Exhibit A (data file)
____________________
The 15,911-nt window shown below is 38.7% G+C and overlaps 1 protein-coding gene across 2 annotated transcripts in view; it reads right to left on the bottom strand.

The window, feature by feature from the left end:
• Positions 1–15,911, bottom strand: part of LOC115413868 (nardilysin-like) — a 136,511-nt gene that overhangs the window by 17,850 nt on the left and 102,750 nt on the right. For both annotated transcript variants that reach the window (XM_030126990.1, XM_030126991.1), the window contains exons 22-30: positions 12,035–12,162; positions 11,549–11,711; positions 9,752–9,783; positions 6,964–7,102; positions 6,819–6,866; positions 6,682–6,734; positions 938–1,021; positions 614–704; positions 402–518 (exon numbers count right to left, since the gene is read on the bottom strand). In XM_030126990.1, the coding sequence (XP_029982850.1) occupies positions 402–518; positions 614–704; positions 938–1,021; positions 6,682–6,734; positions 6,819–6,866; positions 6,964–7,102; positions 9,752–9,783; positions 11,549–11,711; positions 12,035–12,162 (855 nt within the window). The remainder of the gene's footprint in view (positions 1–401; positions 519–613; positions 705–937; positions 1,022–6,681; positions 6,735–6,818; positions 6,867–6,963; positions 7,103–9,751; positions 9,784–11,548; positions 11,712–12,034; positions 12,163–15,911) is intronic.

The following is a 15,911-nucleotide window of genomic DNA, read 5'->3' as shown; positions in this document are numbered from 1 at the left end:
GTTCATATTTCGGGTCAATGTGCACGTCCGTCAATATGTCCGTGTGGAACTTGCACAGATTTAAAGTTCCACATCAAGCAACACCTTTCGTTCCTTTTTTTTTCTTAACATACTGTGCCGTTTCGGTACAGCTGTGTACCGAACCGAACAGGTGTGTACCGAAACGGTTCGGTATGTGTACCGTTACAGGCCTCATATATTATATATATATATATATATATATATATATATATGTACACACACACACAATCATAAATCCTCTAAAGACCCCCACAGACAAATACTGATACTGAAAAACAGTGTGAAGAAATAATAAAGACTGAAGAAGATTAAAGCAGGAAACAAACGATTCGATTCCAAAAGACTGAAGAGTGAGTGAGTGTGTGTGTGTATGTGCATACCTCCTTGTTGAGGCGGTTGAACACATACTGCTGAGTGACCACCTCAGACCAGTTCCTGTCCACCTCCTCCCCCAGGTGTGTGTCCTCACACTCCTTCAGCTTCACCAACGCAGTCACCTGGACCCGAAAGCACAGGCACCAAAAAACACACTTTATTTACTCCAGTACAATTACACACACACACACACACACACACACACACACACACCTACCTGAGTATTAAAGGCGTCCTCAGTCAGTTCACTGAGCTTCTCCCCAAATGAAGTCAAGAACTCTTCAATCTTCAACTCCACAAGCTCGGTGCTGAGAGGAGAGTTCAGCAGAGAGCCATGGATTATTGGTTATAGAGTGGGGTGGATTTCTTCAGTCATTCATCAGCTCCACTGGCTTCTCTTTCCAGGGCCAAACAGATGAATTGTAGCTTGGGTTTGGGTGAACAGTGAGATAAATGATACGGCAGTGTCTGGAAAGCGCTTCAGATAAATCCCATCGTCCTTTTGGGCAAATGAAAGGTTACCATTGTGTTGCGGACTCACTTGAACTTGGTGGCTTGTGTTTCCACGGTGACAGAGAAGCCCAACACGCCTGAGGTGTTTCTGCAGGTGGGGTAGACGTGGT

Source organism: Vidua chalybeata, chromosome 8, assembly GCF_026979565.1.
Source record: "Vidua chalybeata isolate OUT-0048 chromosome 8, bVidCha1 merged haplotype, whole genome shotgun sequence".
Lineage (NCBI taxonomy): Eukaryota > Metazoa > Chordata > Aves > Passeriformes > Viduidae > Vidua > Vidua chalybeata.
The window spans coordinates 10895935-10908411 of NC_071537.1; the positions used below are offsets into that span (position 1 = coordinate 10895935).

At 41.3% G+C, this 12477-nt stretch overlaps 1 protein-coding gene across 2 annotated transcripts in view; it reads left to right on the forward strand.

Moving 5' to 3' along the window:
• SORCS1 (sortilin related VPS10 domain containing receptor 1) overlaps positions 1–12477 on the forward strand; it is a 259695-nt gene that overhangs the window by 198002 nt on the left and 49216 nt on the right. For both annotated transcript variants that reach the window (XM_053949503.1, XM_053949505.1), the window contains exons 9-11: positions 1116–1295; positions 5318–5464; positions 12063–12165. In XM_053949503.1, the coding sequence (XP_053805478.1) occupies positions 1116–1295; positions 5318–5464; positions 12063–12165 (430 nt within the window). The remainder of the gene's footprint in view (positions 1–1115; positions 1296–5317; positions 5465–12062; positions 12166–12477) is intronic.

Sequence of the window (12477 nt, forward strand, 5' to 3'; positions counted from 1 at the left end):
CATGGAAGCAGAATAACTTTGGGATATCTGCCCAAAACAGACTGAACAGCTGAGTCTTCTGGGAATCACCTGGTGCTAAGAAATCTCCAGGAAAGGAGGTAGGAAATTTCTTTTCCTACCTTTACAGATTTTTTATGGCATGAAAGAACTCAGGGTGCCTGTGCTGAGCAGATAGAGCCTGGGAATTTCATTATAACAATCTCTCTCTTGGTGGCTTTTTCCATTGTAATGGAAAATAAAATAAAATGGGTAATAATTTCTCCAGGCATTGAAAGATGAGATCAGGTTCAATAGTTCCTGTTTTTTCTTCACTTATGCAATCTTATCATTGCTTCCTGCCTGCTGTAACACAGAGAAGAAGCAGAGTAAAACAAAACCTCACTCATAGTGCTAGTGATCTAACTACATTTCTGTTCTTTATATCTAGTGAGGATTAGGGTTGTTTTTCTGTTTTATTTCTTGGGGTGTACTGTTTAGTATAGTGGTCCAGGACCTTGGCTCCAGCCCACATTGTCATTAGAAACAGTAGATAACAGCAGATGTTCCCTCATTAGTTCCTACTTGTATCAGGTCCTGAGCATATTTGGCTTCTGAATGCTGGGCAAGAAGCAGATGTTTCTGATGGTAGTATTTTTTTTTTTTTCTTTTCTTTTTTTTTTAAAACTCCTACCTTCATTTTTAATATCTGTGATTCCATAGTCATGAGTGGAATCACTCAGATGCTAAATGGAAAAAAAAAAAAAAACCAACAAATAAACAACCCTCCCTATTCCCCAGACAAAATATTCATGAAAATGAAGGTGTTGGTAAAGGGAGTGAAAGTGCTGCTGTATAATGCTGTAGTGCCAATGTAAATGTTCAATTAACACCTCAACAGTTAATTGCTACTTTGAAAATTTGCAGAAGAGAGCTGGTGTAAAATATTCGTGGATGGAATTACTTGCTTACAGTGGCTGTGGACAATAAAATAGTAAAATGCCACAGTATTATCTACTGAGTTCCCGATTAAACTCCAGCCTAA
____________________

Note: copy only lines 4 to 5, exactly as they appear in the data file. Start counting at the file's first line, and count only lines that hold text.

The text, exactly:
The following is a 15,911-nucleotide window of genomic DNA, read 5'->3' as shown; positions in this document are numbered from 1 at the left end:
GTTCATATTTCGGGTCAATGTGCACGTCCGTCAATATGTCCGTGTGGAACTTGCACAGATTTAAAGTTCCACATCAAGCAACACCTTTCGTTCCTTTTTTTTTCTTAACATACTGTGCCGTTTCGGTACAGCTGTGTACCGAACCGAACAGGTGTGTACCGAAACGGTTCGGTATGTGTACCGTTACAGGCCTCATATATTATATATATATATATATATATATATATATATATGTACACACACACACAATCATAAATCCTCTAAAGACCCCCACAGACAAATACTGATACTGAAAAACAGTGTGAAGAAATAATAAAGACTGAAGAAGATTAAAGCAGGAAACAAACGATTCGATTCCAAAAGACTGAAGAGTGAGTGAGTGTGTGTGTGTATGTGCATACCTCCTTGTTGAGGCGGTTGAACACATACTGCTGAGTGACCACCTCAGACCAGTTCCTGTCCACCTCCTCCCCCAGGTGTGTGTCCTCACACTCCTTCAGCTTCACCAACGCAGTCACCTGGACCCGAAAGCACAGGCACCAAAAAACACACTTTATTTACTCCAGTACAATTACACACACACACACACACACACACACACACACACACCTACCTGAGTATTAAAGGCGTCCTCAGTCAGTTCACTGAGCTTCTCCCCAAATGAAGTCAAGAACTCTTCAATCTTCAACTCCACAAGCTCGGTGCTGAGAGGAGAGTTCAGCAGAGAGCCATGGATTATTGGTTATAGAGTGGGGTGGATTTCTTCAGTCATTCATCAGCTCCACTGGCTTCTCTTTCCAGGGCCAAACAGATGAATTGTAGCTTGGGTTTGGGTGAACAGTGAGATAAATGATACGGCAGTGTCTGGAAAGCGCTTCAGATAAATCCCATCGTCCTTTTGGGCAAATGAAAGGTTACCATTGTGTTGCGGACTCACTTGAACTTGGTGGCTTGTGTTTCCACGGTGACAGAGAAGCCCAACACGCCTGAGGTGTTTCTGCAGGTGGGGTAGACGTGGT